Donlen Bonus TipBonus tip: Keeping your tank full in cold weather also helps the environment. A half-empty tank will need fuel additives to dry up water condensation that can build up in cold weather which, if spilled, cause air pollution upon evaporation.

Canadian Winter Tire Regulations
Denise Semcken, VP of Customer Service, wants Canadian drivers to remember that mandatory winter tire usage runs from December 15 through March 15. This applies to all passenger road vehicles, including taxi and rental cars. (A passenger road vehicle includes up to 9 passengers). Winter tires must be on all wheel positions.

Blades up!
Carlos Oropeza, Director of Marketing, gives us a good tip for keeping your windshield wipers “un-stuck” when parked all day: park with the blades “up” if snow is expected. That way, once you clear the snow and/or ice from your windshield you simply put them back down and they are clear and ready to go. Also, don’t forget to keep your windshield wiper fluid filled (and keep some extra in the trunk) during the winter. Road spray on your windshield can quickly block your vision and having enough fluid will ensure you have clear visibility.

Have a great winter tip? Share it with us and we’ll post your tips in an upcoming issue.


Driver’s Corner

Heavy winter storms are threatening many parts of the country this weekend. If you plan to travel, be sure to follow some important safety tips:

  • Don’t drive when you’re tired. Be sure to get the proper amount of rest before you head out so that you’re alert and refreshed.
  • Check your tires to make certain they are properly inflated.
  • Stay alert for slippery areas.
  • Don’t use the cruise control when driving on any slippery surface. Winter roads are wet, icy, and sometimes covered in sand; all these can present slippery conditions.
  • Always buckle up every time you get into your vehicle, and make sure every passenger is also using their seat belt.

And finally…

And finally, although the Macy’s Thanksgiving Day parade has been around longer than most of us, I bet there isn’t anyone who doesn’t know what it is or have a memory about it. (Even if it’s only from watching Miracle on 34th Street!) Started in 1924, the parade has become a holiday tradition and signals the “official” start of the season for millions of people — including the 3.5 million who are expected to watch along the parade route this year. They’ll be joined by another 50 million who will be watching on TV. Fifty balloons, 40 floats, 1,600 cheerleaders, 11 marching bands, and 900 clowns will make their way down the streets of New York City. A spectator favorite, the big balloons have been around since 1927, and if you knew that Felix the Cat was the first one, you’d be correct. New this year: The Wizard of Oz 75th Anniversary balloon. Unfortunately, weather threatens this year’s parade, and organizers will have to cancel the big balloons if winds hit more than 23 MPH. Here’s hoping for calm skies.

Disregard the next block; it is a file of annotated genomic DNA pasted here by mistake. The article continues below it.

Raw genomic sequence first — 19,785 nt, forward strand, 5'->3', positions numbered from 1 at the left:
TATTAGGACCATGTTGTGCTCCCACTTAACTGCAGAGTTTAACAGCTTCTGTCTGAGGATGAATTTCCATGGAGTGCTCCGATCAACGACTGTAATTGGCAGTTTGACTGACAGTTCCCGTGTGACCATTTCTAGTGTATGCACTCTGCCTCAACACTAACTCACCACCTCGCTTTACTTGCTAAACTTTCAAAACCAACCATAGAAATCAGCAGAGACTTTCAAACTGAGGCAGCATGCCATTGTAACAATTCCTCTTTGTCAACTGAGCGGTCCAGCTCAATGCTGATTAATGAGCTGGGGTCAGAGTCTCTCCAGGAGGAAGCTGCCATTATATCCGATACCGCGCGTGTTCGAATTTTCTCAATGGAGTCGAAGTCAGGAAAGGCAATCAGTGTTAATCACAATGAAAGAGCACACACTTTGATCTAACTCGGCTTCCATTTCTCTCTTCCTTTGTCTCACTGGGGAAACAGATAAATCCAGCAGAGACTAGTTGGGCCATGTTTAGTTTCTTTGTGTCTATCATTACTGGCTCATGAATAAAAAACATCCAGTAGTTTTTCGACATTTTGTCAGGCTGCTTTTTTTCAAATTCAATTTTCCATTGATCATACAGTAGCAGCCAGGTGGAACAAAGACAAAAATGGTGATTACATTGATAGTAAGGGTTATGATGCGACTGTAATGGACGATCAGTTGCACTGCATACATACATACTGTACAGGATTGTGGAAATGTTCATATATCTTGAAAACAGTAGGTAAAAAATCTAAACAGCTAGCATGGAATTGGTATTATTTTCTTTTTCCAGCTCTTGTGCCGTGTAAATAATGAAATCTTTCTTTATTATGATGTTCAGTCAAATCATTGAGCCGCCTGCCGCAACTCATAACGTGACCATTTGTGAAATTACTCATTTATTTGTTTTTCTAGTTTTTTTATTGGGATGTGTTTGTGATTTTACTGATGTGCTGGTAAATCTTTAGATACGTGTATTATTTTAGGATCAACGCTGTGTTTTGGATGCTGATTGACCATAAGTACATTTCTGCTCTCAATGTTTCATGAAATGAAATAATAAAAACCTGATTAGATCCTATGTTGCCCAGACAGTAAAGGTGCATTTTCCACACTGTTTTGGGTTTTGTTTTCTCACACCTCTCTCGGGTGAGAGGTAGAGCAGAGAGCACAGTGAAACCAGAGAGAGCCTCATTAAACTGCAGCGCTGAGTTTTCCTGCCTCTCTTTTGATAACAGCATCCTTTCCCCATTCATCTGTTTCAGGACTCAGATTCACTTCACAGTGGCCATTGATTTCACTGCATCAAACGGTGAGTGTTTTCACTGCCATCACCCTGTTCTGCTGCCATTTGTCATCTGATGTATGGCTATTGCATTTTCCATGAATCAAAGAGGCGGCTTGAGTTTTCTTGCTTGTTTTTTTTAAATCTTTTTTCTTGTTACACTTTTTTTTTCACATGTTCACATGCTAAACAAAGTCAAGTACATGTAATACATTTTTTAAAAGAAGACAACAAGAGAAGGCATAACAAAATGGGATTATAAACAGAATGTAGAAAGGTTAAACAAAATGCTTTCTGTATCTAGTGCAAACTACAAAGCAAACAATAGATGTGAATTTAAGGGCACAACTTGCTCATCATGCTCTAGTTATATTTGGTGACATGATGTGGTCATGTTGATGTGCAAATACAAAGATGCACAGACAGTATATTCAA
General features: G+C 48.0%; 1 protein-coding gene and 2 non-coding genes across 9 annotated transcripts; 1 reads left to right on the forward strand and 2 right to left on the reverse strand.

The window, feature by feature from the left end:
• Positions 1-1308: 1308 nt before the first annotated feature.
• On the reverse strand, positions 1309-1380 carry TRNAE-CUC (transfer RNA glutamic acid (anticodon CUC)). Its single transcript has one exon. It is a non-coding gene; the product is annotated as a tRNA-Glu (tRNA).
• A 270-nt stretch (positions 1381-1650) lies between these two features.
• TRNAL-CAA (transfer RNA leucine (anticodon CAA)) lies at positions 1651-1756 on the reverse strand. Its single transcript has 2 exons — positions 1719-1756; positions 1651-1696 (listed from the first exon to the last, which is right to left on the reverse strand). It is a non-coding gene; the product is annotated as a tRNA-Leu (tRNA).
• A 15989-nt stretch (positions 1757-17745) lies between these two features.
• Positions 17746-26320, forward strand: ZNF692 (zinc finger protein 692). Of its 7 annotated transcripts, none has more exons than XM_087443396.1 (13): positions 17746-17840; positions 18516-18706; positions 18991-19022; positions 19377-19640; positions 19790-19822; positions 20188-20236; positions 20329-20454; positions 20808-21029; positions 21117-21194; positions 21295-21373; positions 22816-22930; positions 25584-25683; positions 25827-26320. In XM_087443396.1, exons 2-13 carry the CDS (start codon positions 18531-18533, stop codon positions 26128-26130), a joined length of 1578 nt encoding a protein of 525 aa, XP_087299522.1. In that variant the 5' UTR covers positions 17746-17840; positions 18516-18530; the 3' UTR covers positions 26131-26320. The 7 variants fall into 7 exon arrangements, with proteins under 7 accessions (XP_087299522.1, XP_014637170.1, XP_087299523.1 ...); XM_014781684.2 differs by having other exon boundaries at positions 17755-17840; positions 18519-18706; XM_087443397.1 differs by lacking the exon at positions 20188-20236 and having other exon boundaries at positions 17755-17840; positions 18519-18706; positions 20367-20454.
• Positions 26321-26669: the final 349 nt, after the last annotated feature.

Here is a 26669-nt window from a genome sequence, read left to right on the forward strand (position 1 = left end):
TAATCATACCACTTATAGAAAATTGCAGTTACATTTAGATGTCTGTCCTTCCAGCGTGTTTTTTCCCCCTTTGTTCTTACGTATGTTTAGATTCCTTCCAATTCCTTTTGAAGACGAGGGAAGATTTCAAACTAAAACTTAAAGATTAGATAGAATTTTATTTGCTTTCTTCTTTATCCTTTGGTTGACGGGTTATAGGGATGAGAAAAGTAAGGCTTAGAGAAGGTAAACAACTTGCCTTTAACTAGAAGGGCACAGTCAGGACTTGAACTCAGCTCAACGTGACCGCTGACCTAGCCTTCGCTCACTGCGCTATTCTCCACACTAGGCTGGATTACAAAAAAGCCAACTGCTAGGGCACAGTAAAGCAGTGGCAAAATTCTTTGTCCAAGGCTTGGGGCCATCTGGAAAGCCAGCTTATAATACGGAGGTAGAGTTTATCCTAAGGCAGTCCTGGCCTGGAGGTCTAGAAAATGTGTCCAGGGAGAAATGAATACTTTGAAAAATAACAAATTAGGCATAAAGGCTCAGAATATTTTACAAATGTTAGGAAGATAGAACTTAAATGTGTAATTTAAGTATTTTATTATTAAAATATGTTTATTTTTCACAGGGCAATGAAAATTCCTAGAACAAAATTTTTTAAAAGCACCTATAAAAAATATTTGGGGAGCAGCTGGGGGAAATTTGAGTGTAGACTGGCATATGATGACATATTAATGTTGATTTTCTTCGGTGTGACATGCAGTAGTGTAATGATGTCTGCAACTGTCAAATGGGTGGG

Have a nice weekend. Safe travels.

Have questions or comments? We want to hear from you.

Originally appeared in FridayFleet on November 27, 2013


About Donlen
Donlen is the industry’s leading provider of integrated financing and management solutions for corporate fleets. Utilizing a highly consultative and strategic approach, Donlen helps fleets reduce cost, improve utilization, and increase driver safety and productivity. Donlen’s innovation has been honored with the Computerworld 2012 Honors Laureate for Economic Development, the 2012 and 2013 InformationWeek 500 List of Top Technology Innovators Across America, and the 2013 CIO 100. Their workplace excellence has been recognized on the IAOP The Global Outsourcing 100® list for seven of the last eight years, and as one of the 101 Best and Brightest Places to Work For in Chicago each year from 2007-2012. Founded in 1965 and headquartered in Northbrook, IL, Donlen is a wholly owned subsidiary of The Hertz Corporation (NYSE: HTZ). For more information about Donlen, visit www.donlen.com.